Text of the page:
There are exactly two weeks left until the NBA season gets underway. This week we preview the best big men in the league.
#5 Andrew Bynum
2012-13 stats: DNP
I know what you’re thinking: How can a player who missed all of last season and has only played in 392 games in eight full seasons (656 games) be considered a top-five caliber center? The answer is simple: If Andrew Bynum is healthy, he is just that good.
Bynum is certainly not above criticism. Last season with the Philadelphia 76ers, he garnered more attention for his god-awful hair than any he produced on court. But his post moves, underrated shooting stroke and ability to play like a traditional big man places the 7-footer in elite company. In his last full season with the Lakers, he ranked 20th in the NBA in scoring (18.7 ppg), third in rebounds (11.8), third in field goal percentage and sixth in blocks. Playing alongside Kyrie Irving and a cast of young talented players, a healthy Bynum should flourish in Cleveland as long as he stays away from the local bowling alley.
#4 Roy Hibbert
2012-13 stats: 11.9 ppg, 8.3 rebounds, 2.6 blocks
Over the offseason, Hibbert put on some muscle, worked out with idol Tim Duncan and focused on improving his low-post repertoire all in hopes of positioning the Pacers atop the Eastern Conference. With a huge body frame and calculated moves, Hibbert has proven himself to be a formidable force in the league. He anchored one of the best defensive teams, which ranked first in efficiency last year and only allowed 90 points a game, second behind only the Memphis Grizzlies. He is not the flashiest or most exciting post player, but what Hibbert does bring is an underrated presence around the rim. He causes guards to think twice when attacking the basket and most importantly, takes away an opponent’s ability to get easy points.
#3 Joakim Noah
2012-13 stats: 11.9 ppg, 11.1 rebounds, 4 assists
The spiritual leader of the Chicago Bulls, Joakim Noah is unusual in every sense of the word. From his sidewinding jump shot to the uncanny ability to provide instant energy, the New York product plays and looks different from any other player in the league. In basketball you can’t teach height and you can’t fake heart. Noah has both. In his first season as an All-Star, the Bulls’ center had arguably his best offensive output, averaging a double-double for the season while becoming one of the focal points for a Derrick Rose-less offense. An extremely effective help and off-ball defender, Noah led the Bulls to the third-best defense in the league, trailing only the Memphis Grizzlies and Indiana Pacers. The team defense allowed 102.1 points per 100 possessions with Noah on the floor compared to 107.3 points surrendered with Noah off the floor, a differential of over five points.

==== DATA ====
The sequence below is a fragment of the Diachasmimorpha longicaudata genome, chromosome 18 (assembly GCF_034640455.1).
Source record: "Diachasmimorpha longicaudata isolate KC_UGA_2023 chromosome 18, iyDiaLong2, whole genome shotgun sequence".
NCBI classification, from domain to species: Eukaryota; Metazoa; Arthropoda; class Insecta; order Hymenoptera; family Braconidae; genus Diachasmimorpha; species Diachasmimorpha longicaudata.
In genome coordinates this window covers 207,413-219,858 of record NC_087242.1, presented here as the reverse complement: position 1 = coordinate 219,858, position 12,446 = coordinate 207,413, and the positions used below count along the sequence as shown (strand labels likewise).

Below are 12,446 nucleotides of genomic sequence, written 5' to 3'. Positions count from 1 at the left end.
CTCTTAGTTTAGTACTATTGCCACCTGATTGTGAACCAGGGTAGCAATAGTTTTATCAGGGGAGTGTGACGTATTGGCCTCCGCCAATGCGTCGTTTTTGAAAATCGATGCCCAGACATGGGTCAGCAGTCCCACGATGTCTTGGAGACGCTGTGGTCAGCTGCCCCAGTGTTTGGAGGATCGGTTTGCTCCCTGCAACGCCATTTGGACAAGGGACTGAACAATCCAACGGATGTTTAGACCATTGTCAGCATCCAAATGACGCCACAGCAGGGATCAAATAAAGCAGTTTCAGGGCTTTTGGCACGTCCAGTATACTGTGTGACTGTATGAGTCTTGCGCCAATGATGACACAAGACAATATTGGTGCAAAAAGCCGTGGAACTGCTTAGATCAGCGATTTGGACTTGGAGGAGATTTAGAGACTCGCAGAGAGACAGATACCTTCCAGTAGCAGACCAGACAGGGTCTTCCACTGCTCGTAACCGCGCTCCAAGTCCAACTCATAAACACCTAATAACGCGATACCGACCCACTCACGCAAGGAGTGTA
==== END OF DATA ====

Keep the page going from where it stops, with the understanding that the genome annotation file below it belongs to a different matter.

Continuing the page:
#2 Marc Gasol
2012-13 stats: 14.1 ppg, 7.8 rebounds, 4 assists
At one time the lesser-known of the Gasol Brothers, Marc Gasol has quickly become one of the most skilled and versatile centers. The reigning Defensive Player of the Year, Gasol embodies perfectly the heart of the Memphis Grizzlies: stout defender, crisp passer and above all else a smart player. Sure, his numbers won’t amaze you, but traditional statistics don’t necessarily convey Gasol’s impact, compared to other players on this list. However, he has a high player IQ and unparalleled court awareness, which can’t be measured. His precision in high-low plays to Zach Randolph is second to none. When Gasol wasn’t on the floor, the Grizzlies gave up over six more points for every 100 possessions last season.
#1 Dwight Howard
2012-13 stats: 17.1 ppg, 12.4 rebounds, 57.8 FG%
There’s almost no arguing this one. Even in his worst season, he led the NBA in rebounding, shot 58 percent, averaged 17 points and swatted over two blocks a game in a Lakers’ offense that he was less than elated to be in. And he did all this while dealing with a nagging back and shoulder injuries. Yes, we haven’t seen him at his best in a couple of seasons. And yes, he made the summer less than enjoyable especially for Lakers fans. But one fact remains undeniable: His post defense and superior athleticism make Howard a special commodity. If he is healthy and happy then the Houston Rockets can expect to see a “Superman”-esque season.